Summary: Proper 13, Year A. The multiplying of the fish and the bread. Jesus calls for compassionate eyes to SEE needs, and active hands to meet the needs.

Compassionate Eyes and Compassionate Hands:

Proper 13 Year A

Matthew 14:13-21


Imagine the amount of compassion you can have if you walk a day, just a day, in someone else’s shoes. Imagine the ways you could pray for someone if you experienced their continual struggle for 24 hours…

There is a university in England that does exactly that! They have a class in compassion. Over the course of a term every student has one blind day, one lame day, one day when they can’t speak, and one day when they are deaf.

The night before a student’s “blind day” others bandage their eyes and they wake without site and utterly helpless. They become dependent on others to guide them.

The students do not have to wonder what it feels like to be blind or deaf. They know. Then they can have compassion in a new way.

That sounds exactly like the incarnation to me. Jesus was a human, and Jesus understood pain, hunger, and exhaustion. Jesus was familiar with alienation, cruelty, and betrayal. We can take comfort in knowing that he understands pain.

Transition: So when we see people—especially people who are hurting—we should be prepared to see them through the eyes of compassion.

Today’s sermon is titled: Compassionate Eyes and Compassionate Hands:

The passage teaches us two things about compassion.

The first lesson in the passage is:

1. Compassion is the default position


Let’s dive into the Gospel reading. It begins with Jesus leaving crowds of people behind in order to rest and recharge.

The lectionary reading leaves us hanging; “When Jesus heard what happened he withdrew by boat privately to a place to be alone.”

What happened? The verses before tell us why Jesus needed to be alone. He needed to grieve because Herod murdered John the Baptist.

Remember, this was the same John who was Jesus’s cousin. This was John who baptized Jesus in the Jordan river. It was John who cried, "behold the One who saves the world." IT was John who had such humility that he could say of Jesus, “He must increase, and I must decrease.” Now John is dead, beheaded.


It hurt Jesus – let that sink in… it hurt him. That’s such a powerful statement of his humanity! He was tired because he was actively ministering to people. He gives of himself—his soul— to share God’s Good News, to heal the sick, and to preach a message of mercy and liberation!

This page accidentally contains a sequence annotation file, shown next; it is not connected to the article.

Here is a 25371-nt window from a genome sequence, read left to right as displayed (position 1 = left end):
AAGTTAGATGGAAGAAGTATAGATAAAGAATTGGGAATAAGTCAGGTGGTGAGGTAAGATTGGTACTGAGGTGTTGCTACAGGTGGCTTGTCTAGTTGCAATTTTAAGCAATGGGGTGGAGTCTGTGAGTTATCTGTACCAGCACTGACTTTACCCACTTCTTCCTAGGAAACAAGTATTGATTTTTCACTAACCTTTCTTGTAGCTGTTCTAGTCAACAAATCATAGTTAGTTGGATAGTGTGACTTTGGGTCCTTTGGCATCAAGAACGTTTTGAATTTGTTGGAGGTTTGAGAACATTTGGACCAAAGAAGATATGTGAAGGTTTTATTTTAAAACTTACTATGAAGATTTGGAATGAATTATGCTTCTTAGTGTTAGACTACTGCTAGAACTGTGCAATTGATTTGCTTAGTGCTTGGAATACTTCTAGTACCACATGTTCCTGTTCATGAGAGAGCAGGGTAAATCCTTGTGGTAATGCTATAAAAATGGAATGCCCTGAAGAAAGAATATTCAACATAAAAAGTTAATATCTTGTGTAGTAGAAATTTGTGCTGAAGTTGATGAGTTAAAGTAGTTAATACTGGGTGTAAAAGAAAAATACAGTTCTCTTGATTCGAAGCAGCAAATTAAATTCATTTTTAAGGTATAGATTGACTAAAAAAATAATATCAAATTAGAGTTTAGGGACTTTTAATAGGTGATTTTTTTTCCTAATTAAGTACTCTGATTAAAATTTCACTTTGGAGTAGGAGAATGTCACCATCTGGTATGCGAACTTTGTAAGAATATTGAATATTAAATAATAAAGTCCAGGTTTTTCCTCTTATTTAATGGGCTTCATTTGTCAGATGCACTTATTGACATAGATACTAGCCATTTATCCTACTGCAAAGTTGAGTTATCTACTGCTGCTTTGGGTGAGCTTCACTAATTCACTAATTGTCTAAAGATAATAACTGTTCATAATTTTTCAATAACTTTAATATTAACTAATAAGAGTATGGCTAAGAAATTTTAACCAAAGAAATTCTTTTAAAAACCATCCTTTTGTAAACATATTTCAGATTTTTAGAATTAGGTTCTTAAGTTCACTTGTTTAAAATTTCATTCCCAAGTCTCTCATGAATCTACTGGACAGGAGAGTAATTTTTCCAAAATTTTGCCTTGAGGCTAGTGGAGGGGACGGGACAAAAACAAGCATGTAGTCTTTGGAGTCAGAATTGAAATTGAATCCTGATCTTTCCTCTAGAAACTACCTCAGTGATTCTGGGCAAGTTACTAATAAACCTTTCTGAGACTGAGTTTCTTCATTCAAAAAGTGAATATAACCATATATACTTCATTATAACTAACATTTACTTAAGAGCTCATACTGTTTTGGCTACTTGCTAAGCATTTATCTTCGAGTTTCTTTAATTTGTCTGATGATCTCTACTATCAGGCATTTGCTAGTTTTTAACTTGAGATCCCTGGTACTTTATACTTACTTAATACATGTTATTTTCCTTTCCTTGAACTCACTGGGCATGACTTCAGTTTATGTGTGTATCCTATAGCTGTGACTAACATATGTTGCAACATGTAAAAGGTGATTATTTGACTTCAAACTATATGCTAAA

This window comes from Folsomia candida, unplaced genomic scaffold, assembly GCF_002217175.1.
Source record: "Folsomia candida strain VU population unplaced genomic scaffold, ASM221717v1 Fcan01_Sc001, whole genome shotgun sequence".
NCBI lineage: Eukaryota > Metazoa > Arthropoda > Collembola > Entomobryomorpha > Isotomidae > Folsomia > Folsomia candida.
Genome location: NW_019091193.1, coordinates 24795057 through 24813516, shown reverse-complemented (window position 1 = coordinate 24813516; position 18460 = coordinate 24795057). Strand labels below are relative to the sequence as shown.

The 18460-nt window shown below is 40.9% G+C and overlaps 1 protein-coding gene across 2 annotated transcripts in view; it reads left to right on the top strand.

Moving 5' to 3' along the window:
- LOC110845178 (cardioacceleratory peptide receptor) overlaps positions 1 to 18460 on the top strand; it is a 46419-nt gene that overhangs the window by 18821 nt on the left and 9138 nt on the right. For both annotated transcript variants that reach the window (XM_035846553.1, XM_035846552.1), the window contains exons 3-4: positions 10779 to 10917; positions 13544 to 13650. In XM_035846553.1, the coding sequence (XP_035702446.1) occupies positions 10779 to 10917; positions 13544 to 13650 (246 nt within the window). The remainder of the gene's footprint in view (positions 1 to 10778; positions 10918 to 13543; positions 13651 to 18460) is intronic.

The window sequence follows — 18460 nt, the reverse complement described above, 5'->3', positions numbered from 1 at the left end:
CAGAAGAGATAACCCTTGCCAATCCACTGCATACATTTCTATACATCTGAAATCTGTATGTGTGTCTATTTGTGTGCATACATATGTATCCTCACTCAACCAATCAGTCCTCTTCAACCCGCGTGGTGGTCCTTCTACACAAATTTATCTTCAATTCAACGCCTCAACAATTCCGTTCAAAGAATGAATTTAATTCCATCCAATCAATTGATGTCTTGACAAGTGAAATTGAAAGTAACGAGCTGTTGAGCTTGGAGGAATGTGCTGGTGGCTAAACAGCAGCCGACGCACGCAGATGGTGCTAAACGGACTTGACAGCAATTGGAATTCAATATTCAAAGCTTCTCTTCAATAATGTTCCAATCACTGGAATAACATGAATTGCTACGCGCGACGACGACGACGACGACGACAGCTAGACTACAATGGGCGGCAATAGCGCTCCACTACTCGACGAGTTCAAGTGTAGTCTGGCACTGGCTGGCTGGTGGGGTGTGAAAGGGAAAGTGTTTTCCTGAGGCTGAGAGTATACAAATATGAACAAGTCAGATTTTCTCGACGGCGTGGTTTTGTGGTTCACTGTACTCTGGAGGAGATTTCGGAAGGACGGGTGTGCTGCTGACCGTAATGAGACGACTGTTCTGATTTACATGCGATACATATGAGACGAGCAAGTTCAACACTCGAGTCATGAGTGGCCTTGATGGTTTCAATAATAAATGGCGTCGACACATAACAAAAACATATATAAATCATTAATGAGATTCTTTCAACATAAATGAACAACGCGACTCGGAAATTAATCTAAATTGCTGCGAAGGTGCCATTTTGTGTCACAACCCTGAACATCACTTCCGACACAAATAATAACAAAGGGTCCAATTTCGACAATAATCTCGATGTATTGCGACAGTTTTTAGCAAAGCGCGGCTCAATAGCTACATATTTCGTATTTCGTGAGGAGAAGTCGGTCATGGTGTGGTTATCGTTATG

Then to compound his weariness he hears news of his friend’s death.

He's been putting everyone's needs above his own, and now he's gone as far as he can go, and he needs a break. He gets in a boat and heads to a place where he can find solitude to grieve, pray, rest, and recharge.


Then, out of nowhere, this passage comes along. It throws a wrench in the cogs of his plans for a siesta. He couldn’t escape the cloud of human need; he couldn’t escape his vocation. He’s confronted with a question… What are you going to do?


I’m going to take us back in time. Imagine the scene with me, a long and loud transportation vehicle filled with delinquent teens. It thunders forward at its top speed which was set directly by the government. It reeks of old plastic, fresh dirt, and the subtle smell of cheap cologne called diesel fuel.

It’s 1997, and you’re on a public school bus heading to school! Everyone wears a bracelet… WWJD


Jesus… what are you going to do? Then the bible says, "When he saw them and their needs, he had compassion on them and healed the sick. Compassion is the default lens that Jesus used to see the world.

Christ has Eyes of compassion… Change occurs because of compassionate eyes that gave upon the world in hope.

So, Compassion is the lens that Jesus used to see the world. Secondly,

2. Compassion is transformative

Think about this: Most, maybe all, ministries that seek to meet human need is rooted in compassion. St. Jude’s children’s hospital, mother Teresa, episcopal relief and development, etc.


Note what Matthew says, "Jesus instructed the crowd to sit down." That hit me! I realized that I feel like someone who's doing my best to follow Jesus. I'm in a pandemic, things are different and difficult. Church has drastically changed and I'm hungry.

The message to that crowd is “sit down.” Jesus invites us to sit and rest and trust that he will take care of us and our hunger.

This passage illustrates what it looks like to rest and wait.


Jesus tells the disciples to feed the crowd. They don’t know how. He tells them to bring him what they have. He holds it up to heaven, blesses it, and gives it to his disciples. They give what they have received to others.

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